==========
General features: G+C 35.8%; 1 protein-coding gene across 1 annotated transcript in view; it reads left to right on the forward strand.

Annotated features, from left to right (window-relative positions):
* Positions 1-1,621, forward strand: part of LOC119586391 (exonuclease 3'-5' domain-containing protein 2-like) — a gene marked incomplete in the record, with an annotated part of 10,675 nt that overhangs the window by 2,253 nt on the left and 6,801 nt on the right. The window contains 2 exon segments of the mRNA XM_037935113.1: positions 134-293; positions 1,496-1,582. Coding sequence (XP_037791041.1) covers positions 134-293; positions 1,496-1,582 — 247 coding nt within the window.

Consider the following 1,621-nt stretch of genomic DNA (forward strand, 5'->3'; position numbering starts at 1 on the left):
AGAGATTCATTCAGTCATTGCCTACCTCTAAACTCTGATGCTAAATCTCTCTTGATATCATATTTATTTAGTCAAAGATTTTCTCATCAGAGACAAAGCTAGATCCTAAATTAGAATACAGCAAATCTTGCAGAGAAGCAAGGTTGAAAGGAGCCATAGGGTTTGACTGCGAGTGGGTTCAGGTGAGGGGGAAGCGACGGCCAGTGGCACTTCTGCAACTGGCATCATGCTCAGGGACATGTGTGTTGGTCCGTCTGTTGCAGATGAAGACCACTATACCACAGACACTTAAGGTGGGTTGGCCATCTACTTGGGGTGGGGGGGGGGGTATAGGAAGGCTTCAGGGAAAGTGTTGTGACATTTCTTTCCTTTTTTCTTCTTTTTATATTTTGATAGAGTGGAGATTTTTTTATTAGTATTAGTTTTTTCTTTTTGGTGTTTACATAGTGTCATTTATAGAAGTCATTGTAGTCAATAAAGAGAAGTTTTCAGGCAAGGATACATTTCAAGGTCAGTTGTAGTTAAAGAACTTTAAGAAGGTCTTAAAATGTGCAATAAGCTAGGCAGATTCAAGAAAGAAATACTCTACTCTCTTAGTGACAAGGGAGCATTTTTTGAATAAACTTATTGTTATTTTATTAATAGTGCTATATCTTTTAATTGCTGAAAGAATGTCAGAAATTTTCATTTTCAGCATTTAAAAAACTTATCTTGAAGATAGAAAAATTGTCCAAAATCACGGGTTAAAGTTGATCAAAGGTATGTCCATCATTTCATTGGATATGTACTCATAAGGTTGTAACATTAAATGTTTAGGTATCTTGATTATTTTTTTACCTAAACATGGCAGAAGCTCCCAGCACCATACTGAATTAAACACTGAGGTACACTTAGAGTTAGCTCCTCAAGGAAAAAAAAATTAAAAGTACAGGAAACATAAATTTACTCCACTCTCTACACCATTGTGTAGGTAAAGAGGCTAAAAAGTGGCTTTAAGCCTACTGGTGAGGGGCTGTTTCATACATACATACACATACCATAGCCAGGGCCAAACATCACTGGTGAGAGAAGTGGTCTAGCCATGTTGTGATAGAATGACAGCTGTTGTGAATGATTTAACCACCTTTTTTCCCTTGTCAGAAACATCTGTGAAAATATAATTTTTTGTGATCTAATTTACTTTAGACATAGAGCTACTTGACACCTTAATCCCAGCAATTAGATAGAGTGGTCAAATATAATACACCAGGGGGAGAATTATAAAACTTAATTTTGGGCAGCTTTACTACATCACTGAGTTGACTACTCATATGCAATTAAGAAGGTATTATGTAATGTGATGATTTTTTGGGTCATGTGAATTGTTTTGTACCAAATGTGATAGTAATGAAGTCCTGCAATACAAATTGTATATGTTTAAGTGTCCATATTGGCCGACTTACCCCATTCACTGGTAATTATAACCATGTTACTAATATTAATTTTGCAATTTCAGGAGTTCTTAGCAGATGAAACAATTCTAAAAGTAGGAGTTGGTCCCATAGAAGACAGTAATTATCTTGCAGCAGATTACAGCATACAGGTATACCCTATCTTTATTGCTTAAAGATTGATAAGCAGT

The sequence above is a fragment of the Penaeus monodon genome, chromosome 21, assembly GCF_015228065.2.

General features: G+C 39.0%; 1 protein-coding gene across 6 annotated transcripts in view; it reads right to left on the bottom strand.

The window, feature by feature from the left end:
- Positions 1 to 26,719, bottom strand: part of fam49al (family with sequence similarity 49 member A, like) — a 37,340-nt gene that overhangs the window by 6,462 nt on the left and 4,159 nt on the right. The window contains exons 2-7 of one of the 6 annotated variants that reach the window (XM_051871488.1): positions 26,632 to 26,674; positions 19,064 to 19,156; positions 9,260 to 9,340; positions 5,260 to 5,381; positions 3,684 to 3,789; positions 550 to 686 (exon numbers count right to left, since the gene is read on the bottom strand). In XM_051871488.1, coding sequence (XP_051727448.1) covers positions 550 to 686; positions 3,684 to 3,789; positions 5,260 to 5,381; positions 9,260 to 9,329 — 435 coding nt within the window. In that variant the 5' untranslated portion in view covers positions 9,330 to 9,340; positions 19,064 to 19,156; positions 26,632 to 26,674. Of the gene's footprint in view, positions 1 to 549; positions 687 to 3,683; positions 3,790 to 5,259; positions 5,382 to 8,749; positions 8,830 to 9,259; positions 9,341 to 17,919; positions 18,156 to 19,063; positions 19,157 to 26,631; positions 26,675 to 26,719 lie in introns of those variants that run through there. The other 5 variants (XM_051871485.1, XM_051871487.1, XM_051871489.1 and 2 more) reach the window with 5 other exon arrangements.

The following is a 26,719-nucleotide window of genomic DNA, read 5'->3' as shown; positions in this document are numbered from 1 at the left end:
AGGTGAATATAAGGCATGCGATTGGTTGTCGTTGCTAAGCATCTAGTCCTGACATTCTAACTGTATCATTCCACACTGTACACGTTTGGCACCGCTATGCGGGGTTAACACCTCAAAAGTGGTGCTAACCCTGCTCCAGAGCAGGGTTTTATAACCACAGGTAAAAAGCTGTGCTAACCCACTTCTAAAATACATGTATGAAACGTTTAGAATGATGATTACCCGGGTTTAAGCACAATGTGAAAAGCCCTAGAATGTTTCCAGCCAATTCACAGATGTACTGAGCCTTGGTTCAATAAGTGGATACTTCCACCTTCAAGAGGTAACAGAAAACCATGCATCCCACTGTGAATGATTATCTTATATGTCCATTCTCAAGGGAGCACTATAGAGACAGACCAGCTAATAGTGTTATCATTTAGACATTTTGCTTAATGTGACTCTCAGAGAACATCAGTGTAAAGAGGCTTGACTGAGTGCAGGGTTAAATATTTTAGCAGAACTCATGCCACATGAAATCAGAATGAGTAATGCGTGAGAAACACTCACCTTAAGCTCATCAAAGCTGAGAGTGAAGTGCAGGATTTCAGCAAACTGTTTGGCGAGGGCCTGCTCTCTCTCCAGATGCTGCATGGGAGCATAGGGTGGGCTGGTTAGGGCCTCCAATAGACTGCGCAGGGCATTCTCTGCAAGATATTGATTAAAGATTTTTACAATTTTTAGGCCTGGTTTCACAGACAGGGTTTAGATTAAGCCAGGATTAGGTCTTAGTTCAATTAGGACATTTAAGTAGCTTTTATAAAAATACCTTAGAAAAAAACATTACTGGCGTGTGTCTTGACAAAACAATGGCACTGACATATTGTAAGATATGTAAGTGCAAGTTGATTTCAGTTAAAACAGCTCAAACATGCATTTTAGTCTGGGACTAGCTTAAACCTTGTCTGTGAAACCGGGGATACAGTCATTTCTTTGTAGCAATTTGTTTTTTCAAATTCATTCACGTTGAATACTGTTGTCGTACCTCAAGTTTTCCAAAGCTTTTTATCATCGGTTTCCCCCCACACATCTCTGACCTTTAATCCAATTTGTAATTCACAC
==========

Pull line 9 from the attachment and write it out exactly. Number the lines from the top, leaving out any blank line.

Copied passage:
- Positions 1 to 26,719, bottom strand: part of fam49al (family with sequence similarity 49 member A, like) — a 37,340-nt gene that overhangs the window by 6,462 nt on the left and 4,159 nt on the right. The window contains exons 2-7 of one of the 6 annotated variants that reach the window (XM_051871488.1): positions 26,632 to 26,674; positions 19,064 to 19,156; positions 9,260 to 9,340; positions 5,260 to 5,381; positions 3,684 to 3,789; positions 550 to 686 (exon numbers count right to left, since the gene is read on the bottom strand). In XM_051871488.1, coding sequence (XP_051727448.1) covers positions 550 to 686; positions 3,684 to 3,789; positions 5,260 to 5,381; positions 9,260 to 9,329 — 435 coding nt within the window. In that variant the 5' untranslated portion in view covers positions 9,330 to 9,340; positions 19,064 to 19,156; positions 26,632 to 26,674. Of the gene's footprint in view, positions 1 to 549; positions 687 to 3,683; positions 3,790 to 5,259; positions 5,382 to 8,749; positions 8,830 to 9,259; positions 9,341 to 17,919; positions 18,156 to 19,063; positions 19,157 to 26,631; positions 26,675 to 26,719 lie in introns of those variants that run through there. The other 5 variants (XM_051871485.1, XM_051871487.1, XM_051871489.1 and 2 more) reach the window with 5 other exon arrangements.